What Is Arc Spray?
What is Arc Spray?
Arc Spray (most often referred to as metalizing, TSA, TSZ, and TWAS) is the most productive and economical of all thermal spray coating systems. Arc Spray uses DC power to energize two conductive wires: one positive and the other negative. These energized wires are then fed through a feeder into a gun head. It is at the gun head that the wires meet and arc against each other, thus creating molten material.
We then introduce ordinary dry compressed air to the arc zone, atomizing the molten material into tiny droplets while also propelling them toward the prepared part. As the droplets hit the workpiece or part, they flatten out and make splats. The splats interlock one on top of another to create an extremely strong mechanical bond.
The coating's thickness is variable, meaning to say it can be sprayed on at a thickness as thin as .5 mil or as high as 4 mils. Coating requiring milsthicker than 6 mils is recommended to be layered with multiple passes.
See It Work
Video: Thermion explains the Twin Wire Arc Spray Process and how Metalizing works.
What is the Twin Wire Arc Spray Process?
During the twin wire arc spray process (TWA), two wires of conductive materials are charged with opposing polarity and are fed into an arc gun at the same speed. The tips of the wires meet, melt, and become molten. Dry compressed air atomizes the molten material and forms the coating.
Why Apply Arc Spray Coatings?
Zinc, Zn/Al, and Aluminum metal coatings are anodic to steel. Galvanizing and Arc Sprayed Coatings protect steel exactly the same way: they provide a protective anodic layer over the steel. Since the coatings are anodic, they will sacrifice themselves to absorb the corrosion that nature intended for the steel. Arc spraying coatings differ slightly from galvanizing as they produce a more porous and more pure coating, whereas galvanizing tends to absorb iron into the coating. There is no iron in the arc sprayed coating. Additionally, the porous arc sprayed coating readily accepts sealer coatings. The sealer will penetrate the coating, minimize exposure, and slow down the dissolution process caused during the galvanic corrosion protection of steel. The net result: the arc sprayed coating life is extended way beyond that expected for galvanizing, and the amount of zinc exposed for dissolution is controlled by the sealer to allow more than 50 years of corrosion protection to steel. Aluminum or zinc-aluminum alloys also provide galvanic protection to steel. These materials can provide longer life protection in a very aggressive corrosion environment. The dissolution of these materials is less than pure zinc; however, in the more aggressive anodic couple, they provide ample protection to steel.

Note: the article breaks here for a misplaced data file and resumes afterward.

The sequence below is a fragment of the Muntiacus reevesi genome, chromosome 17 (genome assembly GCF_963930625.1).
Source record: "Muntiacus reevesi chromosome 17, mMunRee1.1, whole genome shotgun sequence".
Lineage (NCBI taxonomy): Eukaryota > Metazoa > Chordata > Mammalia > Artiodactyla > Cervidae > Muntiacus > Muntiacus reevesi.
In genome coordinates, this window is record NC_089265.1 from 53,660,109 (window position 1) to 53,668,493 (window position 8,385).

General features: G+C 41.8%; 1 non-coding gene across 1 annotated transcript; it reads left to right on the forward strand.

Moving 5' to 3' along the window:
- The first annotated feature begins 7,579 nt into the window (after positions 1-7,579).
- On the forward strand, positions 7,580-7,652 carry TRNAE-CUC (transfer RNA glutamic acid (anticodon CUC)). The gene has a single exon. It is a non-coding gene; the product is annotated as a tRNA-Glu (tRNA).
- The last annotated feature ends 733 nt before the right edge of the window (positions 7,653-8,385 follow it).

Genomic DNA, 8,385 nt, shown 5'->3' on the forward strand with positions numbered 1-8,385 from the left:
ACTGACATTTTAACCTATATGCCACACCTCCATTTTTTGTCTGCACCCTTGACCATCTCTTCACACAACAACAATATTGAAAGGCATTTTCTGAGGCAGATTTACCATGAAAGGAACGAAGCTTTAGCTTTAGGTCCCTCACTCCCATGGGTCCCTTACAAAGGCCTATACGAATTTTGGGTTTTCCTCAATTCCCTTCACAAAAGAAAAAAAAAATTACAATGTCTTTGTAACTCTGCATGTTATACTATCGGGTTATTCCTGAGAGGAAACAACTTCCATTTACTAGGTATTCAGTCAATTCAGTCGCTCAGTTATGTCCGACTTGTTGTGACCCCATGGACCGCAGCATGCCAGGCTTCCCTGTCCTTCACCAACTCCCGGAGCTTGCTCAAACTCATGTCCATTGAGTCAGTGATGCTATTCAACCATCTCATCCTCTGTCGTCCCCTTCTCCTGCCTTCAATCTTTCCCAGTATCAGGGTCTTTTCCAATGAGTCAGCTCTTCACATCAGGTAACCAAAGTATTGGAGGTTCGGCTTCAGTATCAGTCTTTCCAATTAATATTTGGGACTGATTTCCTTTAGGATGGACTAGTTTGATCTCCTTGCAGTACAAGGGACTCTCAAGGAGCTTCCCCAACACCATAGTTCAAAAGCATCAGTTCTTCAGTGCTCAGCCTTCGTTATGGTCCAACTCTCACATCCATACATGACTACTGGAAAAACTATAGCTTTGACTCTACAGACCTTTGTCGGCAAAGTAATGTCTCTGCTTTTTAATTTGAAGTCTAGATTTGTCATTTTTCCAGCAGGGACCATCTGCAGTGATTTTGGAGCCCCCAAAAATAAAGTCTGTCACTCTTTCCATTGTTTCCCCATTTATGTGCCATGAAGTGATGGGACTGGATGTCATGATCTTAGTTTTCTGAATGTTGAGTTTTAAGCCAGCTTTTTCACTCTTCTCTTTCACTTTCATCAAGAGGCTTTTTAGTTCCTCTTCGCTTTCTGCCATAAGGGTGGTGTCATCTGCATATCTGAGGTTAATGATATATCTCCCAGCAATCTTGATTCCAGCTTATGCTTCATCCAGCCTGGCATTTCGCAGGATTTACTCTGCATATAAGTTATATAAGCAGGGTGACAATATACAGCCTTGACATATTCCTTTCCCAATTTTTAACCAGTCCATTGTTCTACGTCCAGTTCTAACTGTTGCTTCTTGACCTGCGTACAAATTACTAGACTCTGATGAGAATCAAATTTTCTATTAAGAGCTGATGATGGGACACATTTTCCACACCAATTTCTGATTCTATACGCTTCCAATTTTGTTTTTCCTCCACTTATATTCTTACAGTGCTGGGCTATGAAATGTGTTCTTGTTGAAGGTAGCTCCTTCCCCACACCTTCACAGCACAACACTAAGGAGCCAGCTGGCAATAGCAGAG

What are the Industrial Benefits & Applications of Arc Spray Coatings?
- Prolongs the lifespan of automobile and engine parts in the automotive industry
- Provides anti-fretting and anti-galling protection in the defense industry
- Transportation and infrastructure benefit from enhanced structural integrity and durability of bridge sections
- Reduces downtime, maintenance, and replacement costs in facilities maintenance
- Provides corrosion and chemical resistance for industrial steel fabrication
- Protects equipment used in marine applications against corrosion, including assets that are constantly immersed or submerged in seawater
- Prolongs the lifespan and lessens wear on municipality structures including bike paths, playground equipment, and utilities
- Reduces heat transfer, improves fatigue strength, and protects against cavitation on components used in the oil & gas industry
- Reduces carbon emissions cause from power generation
- Reduces friction, sliding, and wear rate of wind turbine components
Lab Test Comparison of Zinc Coatings
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